If you pay attention to these points that can be considered invisible jiu jitsu, then all those things that you do not see but feel will apply a lot of pressure.
Ps. To learn The Invisible Jiu Jitsu there is only one way, to suffer them by an expert. When you can’t move be very careful what’s going on and your opponent’s position and where and how his body is on you and how he carries the weight, “listen” to your opponent because you’re learning an important lesson, and this will be useful to you to learn how to apply this invisible aspects that allows you to control the opponent without the use of too much force , something very important, because it is about learning to manage energies to make them explode when you create or appear the opportunity to finalize.
So I don’t have to use my muscles?
Yes, but you have to use them as little as possible and only the necessary.
1 – If you are with strained and stiff muscles it is difficult to perceive the movements of the opponent and before you can move you need to relax your muscles in order to change position and constantly move the balance to compensate for your opponent’s exit and defense attempts.
2 – Muscle strength must be applied with explosive intensity when applying a technique and sufficient for the purpose, or the right should be used to maintain the necessary muscle tension to hold the position but parts of the body that are not employed in muscle exertion should be relaxed.
3 – If you always keep your muscles in tension you consume a lot of energy, you need to learn to use only the necessary strength if you want to fight for long sessions effectively.
Two exercises you need to do to learn and improve your ability to carry weight:
This training strategy is you need to develop the ability to maintain control of the opponent both when immobilized and when on the move.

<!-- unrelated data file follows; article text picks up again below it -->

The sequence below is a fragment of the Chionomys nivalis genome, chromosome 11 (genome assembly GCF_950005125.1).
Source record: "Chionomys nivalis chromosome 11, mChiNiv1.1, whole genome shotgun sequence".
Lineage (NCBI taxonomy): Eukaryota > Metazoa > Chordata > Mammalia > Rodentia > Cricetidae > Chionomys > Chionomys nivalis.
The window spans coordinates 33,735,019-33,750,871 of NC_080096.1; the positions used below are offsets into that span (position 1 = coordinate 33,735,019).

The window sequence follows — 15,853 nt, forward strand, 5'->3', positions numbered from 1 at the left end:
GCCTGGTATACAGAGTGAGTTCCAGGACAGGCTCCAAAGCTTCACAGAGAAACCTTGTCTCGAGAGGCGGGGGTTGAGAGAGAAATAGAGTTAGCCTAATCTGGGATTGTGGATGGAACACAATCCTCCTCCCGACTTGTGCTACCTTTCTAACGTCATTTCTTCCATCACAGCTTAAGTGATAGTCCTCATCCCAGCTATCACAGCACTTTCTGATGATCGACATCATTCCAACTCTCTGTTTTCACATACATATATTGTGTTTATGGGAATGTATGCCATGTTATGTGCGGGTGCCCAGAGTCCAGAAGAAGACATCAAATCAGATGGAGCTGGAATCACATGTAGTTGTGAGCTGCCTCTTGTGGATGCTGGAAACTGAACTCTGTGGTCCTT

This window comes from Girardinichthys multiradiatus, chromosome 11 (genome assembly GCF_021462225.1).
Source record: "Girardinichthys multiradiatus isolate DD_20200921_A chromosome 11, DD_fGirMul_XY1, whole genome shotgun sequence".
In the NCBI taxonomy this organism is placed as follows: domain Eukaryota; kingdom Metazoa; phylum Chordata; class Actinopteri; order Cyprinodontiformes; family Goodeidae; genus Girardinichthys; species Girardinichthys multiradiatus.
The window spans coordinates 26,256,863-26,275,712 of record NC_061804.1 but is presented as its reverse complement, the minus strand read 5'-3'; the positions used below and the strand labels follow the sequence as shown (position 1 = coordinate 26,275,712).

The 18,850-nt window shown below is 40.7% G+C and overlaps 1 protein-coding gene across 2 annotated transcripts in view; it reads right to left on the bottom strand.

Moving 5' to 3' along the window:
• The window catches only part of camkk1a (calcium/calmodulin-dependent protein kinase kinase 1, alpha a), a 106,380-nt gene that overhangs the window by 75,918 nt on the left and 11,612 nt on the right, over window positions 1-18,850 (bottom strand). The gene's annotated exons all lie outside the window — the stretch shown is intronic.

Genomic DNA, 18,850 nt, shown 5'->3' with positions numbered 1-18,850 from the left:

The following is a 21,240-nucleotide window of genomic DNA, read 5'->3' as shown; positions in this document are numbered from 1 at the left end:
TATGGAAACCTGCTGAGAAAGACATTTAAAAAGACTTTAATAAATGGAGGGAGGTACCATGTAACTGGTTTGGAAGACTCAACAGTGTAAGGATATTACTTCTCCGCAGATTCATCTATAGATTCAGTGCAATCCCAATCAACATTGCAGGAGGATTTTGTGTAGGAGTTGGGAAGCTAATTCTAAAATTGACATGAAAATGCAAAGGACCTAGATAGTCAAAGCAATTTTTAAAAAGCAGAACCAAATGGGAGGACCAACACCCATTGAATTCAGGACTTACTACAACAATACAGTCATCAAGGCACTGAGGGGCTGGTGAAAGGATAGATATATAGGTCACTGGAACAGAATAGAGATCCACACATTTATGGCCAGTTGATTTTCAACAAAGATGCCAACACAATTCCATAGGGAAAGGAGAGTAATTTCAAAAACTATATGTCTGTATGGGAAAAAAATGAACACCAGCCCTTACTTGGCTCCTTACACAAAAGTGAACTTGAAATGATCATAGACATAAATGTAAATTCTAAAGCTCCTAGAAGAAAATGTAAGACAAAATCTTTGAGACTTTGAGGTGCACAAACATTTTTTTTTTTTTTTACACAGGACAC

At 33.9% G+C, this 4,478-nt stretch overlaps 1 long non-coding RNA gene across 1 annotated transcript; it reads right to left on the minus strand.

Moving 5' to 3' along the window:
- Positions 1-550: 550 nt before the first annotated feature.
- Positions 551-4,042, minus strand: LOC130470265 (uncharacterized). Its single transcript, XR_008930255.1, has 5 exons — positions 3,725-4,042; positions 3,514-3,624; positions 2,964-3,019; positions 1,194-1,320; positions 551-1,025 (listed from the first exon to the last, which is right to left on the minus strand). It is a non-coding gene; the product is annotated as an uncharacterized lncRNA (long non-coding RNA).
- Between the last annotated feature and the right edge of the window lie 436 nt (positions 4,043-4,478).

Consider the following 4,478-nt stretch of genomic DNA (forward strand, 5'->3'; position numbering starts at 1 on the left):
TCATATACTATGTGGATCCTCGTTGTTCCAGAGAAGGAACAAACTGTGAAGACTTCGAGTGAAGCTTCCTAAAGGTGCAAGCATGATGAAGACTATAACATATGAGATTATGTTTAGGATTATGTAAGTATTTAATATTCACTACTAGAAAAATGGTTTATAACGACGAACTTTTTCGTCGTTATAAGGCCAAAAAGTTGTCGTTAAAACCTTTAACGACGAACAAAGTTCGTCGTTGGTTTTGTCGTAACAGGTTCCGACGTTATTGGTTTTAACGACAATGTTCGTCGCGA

Consider that it’s critical to move from one approach to another all the time.
This approach you have to train on all positions (mount, guard, side control, etc.)
- With static training companion: You have to be able to keep your training partner in that position, he will try to push, get out, etc. and you have to keep him stuck in the chosen position. This exercise you need in reality to maintain the reach after after to be able to apply a lever or a suffocation you have to allow a slight movement to your opponent as a small glimmer of light, to escape expose a limb or neck to your attack but to do this you have to allow a small movement and this happens leaving a window that is actually a trap.
- With on-the-go training partners: In this exercise your partner is more experienced so being more experienced, so the control can not be of position but of positions, it can no longer be just one of a result means maintaining the position of advantage in the various transitions until the time of grasping, perceiving an error and finalizing the opponent. This exercise should be done in fluency so it is not a force game, important.
One important thing you need to understand is that one thing to avoid is to stay in static positions, even more noticeable when there is a weight difference.
You have to try to get out of a disadvantaged position requires energy, but it doesn’t make sense if you stay “tight embraced” without attacking or defending yourself, it’s not a good strategy to learn or a good way to train.
Learning to carry weight is something important if you want to learn and improve your fight and also better manage the weight difference between you and your opponent!.
Street Fight Mentality & Fight Sport